From day to night there’s plenty to explore when in Tokyo. The city centre is a hub of shopping, business, bright neon lights and excitement.
Tokyo city guide to must-see sights for every type of traveller: overview
- Tokyo excursion to experience serenity at Sensoji Temple
- Be enchanted by the beauty of Hamarikyu Gardens
- Watch a sumo match in the Ryogoku District
- Ride the Yamanote Line when in Tokyo
- Shop at a Japanese 100 Yen shop ($1 shop)
- Travel to the top of Tokyo's Skytree
- Trawl for vintage magazines and second-hand books when in Tokyo's Jinbocho District
- Explore Ginza Shopping District
- Try the latest technology
- Give karaoke a go
- Watch a baseball game
- Embrace your inner child at the Ghibli Museum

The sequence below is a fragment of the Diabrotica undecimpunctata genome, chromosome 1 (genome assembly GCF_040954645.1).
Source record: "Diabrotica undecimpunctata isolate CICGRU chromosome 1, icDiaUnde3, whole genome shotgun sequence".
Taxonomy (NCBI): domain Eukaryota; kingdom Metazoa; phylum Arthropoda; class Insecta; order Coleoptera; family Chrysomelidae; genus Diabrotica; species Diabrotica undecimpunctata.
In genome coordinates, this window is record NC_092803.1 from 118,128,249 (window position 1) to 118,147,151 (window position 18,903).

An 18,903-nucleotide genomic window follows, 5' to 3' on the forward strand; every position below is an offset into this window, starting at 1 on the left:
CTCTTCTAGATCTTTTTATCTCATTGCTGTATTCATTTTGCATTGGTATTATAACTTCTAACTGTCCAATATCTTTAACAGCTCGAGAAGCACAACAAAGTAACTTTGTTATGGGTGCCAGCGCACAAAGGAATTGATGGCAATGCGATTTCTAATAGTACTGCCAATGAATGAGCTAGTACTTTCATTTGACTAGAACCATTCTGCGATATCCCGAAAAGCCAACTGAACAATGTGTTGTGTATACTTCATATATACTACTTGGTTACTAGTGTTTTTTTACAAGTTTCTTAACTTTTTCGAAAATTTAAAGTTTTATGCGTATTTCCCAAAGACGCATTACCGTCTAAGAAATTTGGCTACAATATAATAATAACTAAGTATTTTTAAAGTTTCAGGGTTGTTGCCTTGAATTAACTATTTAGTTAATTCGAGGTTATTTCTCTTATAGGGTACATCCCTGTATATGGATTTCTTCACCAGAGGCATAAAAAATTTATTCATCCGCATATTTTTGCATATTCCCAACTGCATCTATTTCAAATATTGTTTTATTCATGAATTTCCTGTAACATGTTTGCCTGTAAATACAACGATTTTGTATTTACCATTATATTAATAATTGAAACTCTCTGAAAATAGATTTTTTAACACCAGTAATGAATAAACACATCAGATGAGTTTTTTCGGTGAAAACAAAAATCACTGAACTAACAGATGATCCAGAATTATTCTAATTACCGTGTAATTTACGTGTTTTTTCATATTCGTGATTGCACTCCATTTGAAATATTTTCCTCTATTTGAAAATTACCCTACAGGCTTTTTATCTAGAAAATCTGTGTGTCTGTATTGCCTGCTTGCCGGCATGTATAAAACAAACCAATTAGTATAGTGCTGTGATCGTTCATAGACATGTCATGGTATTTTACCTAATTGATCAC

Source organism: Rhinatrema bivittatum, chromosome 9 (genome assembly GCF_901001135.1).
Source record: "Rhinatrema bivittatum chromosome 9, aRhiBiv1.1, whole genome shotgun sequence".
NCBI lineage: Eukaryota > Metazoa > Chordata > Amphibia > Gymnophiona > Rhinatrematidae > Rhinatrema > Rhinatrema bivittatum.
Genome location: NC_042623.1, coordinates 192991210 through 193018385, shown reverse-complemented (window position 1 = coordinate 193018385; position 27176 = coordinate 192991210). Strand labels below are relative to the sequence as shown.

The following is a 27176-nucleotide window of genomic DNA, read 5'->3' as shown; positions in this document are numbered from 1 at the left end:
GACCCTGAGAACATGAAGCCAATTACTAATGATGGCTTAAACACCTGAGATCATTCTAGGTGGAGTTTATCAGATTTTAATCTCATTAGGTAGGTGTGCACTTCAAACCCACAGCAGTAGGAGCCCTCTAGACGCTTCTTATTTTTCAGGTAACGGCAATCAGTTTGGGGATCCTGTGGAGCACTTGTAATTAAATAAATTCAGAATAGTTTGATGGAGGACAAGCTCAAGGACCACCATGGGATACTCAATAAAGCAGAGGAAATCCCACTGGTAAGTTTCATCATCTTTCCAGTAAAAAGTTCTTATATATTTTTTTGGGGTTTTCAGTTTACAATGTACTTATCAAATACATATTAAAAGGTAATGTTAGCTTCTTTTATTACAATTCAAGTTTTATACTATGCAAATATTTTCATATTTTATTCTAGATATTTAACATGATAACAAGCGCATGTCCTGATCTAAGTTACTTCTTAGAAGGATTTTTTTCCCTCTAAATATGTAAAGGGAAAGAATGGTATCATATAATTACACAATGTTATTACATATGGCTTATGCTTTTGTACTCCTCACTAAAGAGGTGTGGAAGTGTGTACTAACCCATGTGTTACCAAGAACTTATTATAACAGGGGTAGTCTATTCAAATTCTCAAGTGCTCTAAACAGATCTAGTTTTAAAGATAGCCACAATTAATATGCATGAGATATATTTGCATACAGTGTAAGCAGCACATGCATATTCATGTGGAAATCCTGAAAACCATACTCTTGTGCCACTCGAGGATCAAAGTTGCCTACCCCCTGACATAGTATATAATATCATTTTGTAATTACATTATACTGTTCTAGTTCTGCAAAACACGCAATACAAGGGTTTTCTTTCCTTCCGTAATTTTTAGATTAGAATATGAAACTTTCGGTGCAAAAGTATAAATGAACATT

- Celebrate the wisdom of age at Sugamo shopping district
Photo by Adam Dickson
One of the highlights of any trip to Tokyo is a visit to Sensoji Temple, more popularly known as Asakusa Kannon Temple. Kannon is the Goddess of Mercy and the tall main hall is dedicated to her.
Photo by Kevin Bishop
This public park was remodelled on the site of the 17th-century family villa of the Shogun Tokugawa. Surrounded by a moat filled by Tokyo Bay, its vast 250,000m² of Edo-style landscaped gardens centre around Shioiri Pond.
It is one of Tokyo’s best spots from which to experience hanami (spring cherry blossom viewing) and the changing colour of the maple leaves during autumn.
Sumo matches do not run year-round in Japan. Rather, the matches are held in a series of 6 tournaments (Honbasho). If you are in Tokyo in January, May or September it may be possible to purchase tickets but be prepared to book at least 6 weeks in advance and pay anywhere between 3,500-40,000 yen ($40-$450AUD). At other times of the year explore the Sumo Museum to learn more about this national sport.
Photo by Dennis Bunnik
Ride this railway loop around downtown Tokyo and travel through 29 of the city’s many stations. A complete loop takes just over an hour but hop off if you are keen to explore some of the city’s districts. Maybe just avoid peak hour!